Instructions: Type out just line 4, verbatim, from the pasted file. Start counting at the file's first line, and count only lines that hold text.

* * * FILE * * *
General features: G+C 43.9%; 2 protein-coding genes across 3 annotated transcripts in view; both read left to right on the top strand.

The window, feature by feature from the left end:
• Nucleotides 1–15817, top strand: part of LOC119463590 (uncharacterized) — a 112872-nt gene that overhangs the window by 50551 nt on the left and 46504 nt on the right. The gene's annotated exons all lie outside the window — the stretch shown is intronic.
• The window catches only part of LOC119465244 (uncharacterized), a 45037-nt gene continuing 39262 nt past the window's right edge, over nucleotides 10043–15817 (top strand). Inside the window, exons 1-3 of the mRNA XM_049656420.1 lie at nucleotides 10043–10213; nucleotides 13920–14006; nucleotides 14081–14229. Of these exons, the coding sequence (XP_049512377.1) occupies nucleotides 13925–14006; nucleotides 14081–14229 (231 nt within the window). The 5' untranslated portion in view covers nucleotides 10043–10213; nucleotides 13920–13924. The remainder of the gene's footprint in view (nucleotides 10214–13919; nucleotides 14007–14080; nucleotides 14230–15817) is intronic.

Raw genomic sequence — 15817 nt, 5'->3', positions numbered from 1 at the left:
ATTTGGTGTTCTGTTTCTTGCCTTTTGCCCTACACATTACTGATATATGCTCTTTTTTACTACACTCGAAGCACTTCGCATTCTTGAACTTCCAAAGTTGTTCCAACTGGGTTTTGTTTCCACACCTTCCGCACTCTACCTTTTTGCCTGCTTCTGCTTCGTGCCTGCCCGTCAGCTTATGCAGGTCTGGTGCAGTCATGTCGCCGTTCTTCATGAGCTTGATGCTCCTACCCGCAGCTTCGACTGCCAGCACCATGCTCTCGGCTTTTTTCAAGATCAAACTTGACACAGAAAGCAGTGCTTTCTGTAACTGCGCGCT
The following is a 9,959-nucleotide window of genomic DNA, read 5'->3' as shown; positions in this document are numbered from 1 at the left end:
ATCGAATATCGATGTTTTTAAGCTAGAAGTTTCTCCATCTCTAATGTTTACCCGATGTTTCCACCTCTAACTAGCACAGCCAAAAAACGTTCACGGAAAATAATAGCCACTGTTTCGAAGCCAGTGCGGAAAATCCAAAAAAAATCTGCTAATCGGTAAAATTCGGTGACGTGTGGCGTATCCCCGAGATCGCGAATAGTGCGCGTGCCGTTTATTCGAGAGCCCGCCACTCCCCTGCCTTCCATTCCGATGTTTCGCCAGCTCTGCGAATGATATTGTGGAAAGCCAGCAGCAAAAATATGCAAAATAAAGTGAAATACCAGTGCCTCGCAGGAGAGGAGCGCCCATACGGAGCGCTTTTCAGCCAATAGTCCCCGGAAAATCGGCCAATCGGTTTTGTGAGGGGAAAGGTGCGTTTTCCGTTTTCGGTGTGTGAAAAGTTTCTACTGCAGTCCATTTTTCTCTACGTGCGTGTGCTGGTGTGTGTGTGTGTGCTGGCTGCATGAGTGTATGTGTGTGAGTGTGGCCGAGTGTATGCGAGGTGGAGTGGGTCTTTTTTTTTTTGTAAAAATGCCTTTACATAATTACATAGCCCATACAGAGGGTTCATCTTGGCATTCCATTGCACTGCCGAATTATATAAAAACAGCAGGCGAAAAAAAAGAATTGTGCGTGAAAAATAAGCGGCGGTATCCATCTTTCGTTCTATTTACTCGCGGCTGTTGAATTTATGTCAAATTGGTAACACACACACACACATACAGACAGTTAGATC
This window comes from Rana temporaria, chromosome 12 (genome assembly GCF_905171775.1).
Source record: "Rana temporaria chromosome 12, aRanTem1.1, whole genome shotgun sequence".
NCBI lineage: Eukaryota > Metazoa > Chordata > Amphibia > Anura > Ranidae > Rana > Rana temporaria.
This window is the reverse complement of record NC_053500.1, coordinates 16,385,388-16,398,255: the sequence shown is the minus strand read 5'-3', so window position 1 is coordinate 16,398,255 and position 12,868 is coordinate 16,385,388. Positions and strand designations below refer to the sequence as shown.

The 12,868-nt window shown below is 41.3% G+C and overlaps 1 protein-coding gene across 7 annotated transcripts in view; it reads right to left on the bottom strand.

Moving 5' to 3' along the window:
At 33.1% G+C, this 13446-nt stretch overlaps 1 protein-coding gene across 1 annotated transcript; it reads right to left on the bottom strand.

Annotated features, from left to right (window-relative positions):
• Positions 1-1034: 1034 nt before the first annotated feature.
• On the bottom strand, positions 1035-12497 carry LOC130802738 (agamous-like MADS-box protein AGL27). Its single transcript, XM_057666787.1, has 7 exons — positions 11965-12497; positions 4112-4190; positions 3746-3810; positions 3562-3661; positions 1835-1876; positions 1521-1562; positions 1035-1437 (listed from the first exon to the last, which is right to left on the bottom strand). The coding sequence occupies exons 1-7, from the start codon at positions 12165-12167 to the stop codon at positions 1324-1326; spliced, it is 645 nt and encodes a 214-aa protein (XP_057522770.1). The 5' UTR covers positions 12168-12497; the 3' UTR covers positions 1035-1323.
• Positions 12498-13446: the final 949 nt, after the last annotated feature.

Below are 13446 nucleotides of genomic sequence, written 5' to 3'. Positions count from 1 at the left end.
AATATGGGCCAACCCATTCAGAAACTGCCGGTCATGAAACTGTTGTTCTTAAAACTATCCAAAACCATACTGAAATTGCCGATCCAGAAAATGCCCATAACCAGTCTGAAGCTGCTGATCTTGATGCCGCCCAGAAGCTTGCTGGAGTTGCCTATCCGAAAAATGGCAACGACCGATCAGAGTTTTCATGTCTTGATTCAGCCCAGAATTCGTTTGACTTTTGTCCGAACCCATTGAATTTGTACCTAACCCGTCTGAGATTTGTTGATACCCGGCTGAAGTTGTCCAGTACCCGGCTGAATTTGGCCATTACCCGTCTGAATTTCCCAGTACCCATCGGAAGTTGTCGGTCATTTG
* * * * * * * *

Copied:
• The window catches only part of LOC119465244 (uncharacterized), a 45037-nt gene continuing 39262 nt past the window's right edge, over nucleotides 10043–15817 (top strand). Inside the window, exons 1-3 of the mRNA XM_049656420.1 lie at nucleotides 10043–10213; nucleotides 13920–14006; nucleotides 14081–14229. Of these exons, the coding sequence (XP_049512377.1) occupies nucleotides 13925–14006; nucleotides 14081–14229 (231 nt within the window). The 5' untranslated portion in view covers nucleotides 10043–10213; nucleotides 13920–13924. The remainder of the gene's footprint in view (nucleotides 10214–13919; nucleotides 14007–14080; nucleotides 14230–15817) is intronic.